• Avoid prolonged exposure to sunlight. Radiation from UV light is strongest between 10am and 4pm, so it’s best to avoid prolonged exposure to the sun during this time. This doesn’t mean you have to stay inside all day, how boring! But it could be beneficial to keep this in mind while gardening on Saturdays.

• Wear protective clothing when you are in the sun. If you can’t avoid exposure to the sun, wear clothing, hats and sunglasses. All fabrics protect from UV radiation to some degree. However, clothing that does the best carries an Ultraviolet Protection Factor (UPF) rating.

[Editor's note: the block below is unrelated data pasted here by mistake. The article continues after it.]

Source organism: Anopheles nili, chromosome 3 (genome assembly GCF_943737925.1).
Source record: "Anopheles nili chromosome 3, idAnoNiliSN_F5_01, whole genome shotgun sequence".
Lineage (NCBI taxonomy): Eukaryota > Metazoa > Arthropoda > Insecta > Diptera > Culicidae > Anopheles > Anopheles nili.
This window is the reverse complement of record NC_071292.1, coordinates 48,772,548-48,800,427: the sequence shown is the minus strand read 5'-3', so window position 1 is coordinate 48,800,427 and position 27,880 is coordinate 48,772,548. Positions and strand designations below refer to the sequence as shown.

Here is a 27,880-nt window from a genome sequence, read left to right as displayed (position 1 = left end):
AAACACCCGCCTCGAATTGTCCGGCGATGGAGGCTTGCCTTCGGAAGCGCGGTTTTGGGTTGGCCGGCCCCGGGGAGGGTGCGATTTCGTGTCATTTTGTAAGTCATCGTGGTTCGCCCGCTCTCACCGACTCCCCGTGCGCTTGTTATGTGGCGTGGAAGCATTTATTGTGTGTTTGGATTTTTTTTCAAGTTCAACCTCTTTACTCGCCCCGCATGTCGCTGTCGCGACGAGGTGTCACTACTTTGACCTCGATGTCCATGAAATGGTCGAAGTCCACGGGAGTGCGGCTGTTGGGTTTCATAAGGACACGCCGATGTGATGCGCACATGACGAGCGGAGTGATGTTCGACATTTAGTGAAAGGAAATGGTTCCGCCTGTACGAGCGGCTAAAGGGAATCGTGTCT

• Use a broad spectrum sunscreen that will protect against all types of UV rays. Also remember that wearing a sunscreen with a higher SPF won’t allow you to stay out longer. SPF stands for sun protection factor, referring to the amount of protection from UV light the sunscreen offers. This means you should choose your SPF number based off of your skin type. Fair skin requires a higher SPF than regular skin. Last, try applying and reapplying sunscreen every 2 hours.

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Catch us at Moms on the Run

That’s right! This year we are sponsoring one of our areas largest events to raise money for Breast Cancer Awareness. If you are running the race, as you finish you’ll see us just before the finish line! Good Luck to all the competitors and we look forward to seeing you out there!